The history of the UK space sector

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The Government has published its National Space Strategy to set out long long-term plans to strengthen the UK’s status as a world-class space nation. Said to be worth more than £16billion a year, space is becoming an increasingly important platform commercially, defensively and for scientific research. Now, Mr Johnson has vowed that the UK will become the first country to launch a rocket into orbit from Europe.

He said that spaceports from Cornwall to Shetland will launch rockets into orbit as early as next year to create “galactic Britain”.

Speaking yesterday, Mr Johnson insisted that Britain cannot remain “earthbound” and must seize leadership in the new space race that can see “Global Britain becoming Galactic Britain”.

He added: “The days of the UK space industry idling on the launch pad are over.”

Seven spaceports are being planned to deliver this to “create more jobs by putting rocket boosters the size of a Saturn V’s F1 under British space businesses”.

Defence Secretary Ben Wallace added that operating in space was “fundamental to the success of our armed forces” as potential adversaries such as China and Russia develop jamming techniques and anti-satellite missiles.

About £1.4billion has been promised to combat these technologies and develop space surveillance.

George Freeman, the science minister, stated: As we enter an exciting new space age, we have bold ambitions for the UK to be at the vanguard of this industry in our role as a science superpower – whether it’s launching the first satellite from British soil, or leading major international space missions to help combat climate change.

“Today’s National Space Strategy sets out our vision for ensuring that our thriving space sector lifts off for the long term.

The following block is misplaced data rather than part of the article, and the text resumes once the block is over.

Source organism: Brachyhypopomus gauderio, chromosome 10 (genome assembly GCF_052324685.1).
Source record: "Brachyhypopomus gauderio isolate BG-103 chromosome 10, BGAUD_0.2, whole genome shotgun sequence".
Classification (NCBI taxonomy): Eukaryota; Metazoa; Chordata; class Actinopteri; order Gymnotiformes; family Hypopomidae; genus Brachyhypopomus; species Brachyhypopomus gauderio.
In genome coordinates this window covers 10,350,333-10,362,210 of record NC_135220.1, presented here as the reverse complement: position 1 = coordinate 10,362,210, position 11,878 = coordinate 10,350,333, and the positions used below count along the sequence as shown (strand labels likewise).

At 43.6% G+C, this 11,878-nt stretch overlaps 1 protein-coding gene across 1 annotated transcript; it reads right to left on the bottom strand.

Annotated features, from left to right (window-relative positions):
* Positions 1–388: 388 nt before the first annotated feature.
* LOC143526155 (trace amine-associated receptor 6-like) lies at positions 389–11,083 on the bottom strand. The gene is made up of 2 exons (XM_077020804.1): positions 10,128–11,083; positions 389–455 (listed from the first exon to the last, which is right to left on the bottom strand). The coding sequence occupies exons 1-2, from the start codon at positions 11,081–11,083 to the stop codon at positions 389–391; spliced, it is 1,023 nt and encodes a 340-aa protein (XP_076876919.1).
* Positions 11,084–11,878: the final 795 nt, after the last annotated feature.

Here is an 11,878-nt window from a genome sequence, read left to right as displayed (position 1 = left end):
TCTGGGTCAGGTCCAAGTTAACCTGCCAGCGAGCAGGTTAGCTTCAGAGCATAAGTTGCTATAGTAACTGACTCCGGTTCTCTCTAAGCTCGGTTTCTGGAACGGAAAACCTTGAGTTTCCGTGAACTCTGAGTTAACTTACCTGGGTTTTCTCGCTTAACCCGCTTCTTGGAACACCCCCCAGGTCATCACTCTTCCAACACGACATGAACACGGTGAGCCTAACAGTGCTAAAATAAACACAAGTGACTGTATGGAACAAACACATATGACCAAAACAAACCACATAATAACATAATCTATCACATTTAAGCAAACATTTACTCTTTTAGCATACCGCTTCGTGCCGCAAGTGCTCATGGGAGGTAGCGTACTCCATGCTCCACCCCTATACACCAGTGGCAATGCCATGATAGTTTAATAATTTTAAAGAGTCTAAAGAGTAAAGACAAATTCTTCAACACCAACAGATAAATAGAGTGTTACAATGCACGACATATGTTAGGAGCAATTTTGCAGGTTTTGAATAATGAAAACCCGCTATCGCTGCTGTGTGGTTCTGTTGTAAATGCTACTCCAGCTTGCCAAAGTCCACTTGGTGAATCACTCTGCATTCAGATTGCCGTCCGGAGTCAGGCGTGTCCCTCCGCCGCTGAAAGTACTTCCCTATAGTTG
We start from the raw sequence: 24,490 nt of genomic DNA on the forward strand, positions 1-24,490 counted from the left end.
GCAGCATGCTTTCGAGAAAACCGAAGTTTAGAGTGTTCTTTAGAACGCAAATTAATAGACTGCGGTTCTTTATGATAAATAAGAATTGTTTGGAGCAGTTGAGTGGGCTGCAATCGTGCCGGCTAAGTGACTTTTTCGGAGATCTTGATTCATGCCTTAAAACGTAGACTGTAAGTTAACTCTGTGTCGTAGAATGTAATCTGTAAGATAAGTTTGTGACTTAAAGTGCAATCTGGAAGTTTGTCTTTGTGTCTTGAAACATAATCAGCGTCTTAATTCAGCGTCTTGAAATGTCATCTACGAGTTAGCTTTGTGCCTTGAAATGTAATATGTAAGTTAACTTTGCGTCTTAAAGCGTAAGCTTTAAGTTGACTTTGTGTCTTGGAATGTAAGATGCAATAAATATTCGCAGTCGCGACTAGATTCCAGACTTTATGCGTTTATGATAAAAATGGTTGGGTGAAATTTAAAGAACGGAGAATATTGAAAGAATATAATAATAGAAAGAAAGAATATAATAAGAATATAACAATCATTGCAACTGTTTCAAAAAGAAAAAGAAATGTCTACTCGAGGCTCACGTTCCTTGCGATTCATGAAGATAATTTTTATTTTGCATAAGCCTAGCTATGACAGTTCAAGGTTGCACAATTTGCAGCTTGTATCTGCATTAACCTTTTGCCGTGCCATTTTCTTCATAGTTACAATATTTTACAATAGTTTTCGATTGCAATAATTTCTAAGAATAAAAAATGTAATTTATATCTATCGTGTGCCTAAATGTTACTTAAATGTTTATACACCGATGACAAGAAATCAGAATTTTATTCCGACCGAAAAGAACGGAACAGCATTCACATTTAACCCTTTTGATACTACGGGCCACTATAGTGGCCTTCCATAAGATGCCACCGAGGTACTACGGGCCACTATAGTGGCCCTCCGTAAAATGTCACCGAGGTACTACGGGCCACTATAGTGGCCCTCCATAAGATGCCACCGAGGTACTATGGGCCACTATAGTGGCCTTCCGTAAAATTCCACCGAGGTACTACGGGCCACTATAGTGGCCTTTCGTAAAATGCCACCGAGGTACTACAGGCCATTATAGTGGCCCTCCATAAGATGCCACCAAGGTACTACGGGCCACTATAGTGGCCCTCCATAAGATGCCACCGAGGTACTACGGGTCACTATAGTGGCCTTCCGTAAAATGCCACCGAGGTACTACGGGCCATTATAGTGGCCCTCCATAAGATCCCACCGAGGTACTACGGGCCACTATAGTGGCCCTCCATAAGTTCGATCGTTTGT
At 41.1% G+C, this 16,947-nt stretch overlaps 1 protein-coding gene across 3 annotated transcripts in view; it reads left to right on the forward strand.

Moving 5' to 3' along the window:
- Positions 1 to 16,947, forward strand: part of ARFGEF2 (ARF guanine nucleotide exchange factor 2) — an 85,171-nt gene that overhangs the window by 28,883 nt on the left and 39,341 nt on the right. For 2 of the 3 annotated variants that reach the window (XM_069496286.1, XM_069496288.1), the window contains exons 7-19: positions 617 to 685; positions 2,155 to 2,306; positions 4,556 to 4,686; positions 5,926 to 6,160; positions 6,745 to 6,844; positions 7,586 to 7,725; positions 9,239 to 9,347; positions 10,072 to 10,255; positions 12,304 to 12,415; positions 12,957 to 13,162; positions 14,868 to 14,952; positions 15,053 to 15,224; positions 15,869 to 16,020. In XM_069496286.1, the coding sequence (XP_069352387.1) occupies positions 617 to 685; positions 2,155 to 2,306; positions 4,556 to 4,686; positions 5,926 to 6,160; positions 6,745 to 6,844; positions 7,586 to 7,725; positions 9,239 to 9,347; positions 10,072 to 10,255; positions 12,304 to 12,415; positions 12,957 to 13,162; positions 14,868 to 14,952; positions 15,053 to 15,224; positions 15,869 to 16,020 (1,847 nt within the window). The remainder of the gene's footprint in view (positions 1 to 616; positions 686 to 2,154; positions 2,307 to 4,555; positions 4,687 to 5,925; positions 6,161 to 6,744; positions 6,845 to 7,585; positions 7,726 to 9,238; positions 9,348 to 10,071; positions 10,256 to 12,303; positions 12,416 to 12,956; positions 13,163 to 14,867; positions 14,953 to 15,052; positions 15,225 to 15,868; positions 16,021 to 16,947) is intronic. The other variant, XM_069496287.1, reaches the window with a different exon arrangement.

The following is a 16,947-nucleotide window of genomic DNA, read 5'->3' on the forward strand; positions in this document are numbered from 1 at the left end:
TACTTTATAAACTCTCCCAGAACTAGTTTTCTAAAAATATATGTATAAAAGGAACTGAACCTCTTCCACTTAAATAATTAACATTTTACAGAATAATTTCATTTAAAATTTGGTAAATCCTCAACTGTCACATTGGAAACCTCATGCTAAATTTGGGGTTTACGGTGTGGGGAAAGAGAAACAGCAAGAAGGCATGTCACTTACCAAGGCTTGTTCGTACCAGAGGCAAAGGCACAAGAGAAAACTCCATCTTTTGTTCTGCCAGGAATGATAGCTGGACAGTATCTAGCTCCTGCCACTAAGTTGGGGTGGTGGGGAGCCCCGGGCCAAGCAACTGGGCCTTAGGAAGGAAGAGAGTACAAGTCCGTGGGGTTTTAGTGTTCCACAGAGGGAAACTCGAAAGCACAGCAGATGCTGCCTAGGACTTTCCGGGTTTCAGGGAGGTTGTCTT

“It will put rocket boosters under the UK’s most innovative space businesses, ensuring they can unlock private capital and benefit our home-grown space expertise.

“Above all, by integrating our commercial and military space activities, we will use space to protect British interests abroad and on home soil, establishing the UK as one of the most attractive and innovative space economies in the world.”

The UK already boasts a thriving space sector employing over 45,000 people in highly skilled jobs – from space scientists and researchers to engineers and satellite manufacturers.

The new strategy will look to harness these strengths and support British companies to seize future opportunities, with the global space economy projected to grow from an estimated £270billion in 2019 to £490billion by 2030.

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According to Mr Freeman, collaborating with Europe on key research programmes will help accelerate the UK sector’s growth.

Mr Freeman, who replaced Conservative MP Amanda Solloway as Science and Innovation Minister earlier this month, told BBC News: “As a very strong Remain campaigner in 2016, part of my mission here is to make sure we deliver a very strong collaboration with Europe, both through the European Space Agency (ESA) and through a number of other programmes.

[We want space to be] the first area in which we demonstrate very clearly that the UK might have left the political union, but we’re not leaving the scientific and cultural research community. Far from it.

“In fact, we want to make sure that post our withdrawal from the EU, we become an even stronger player in that research community.”

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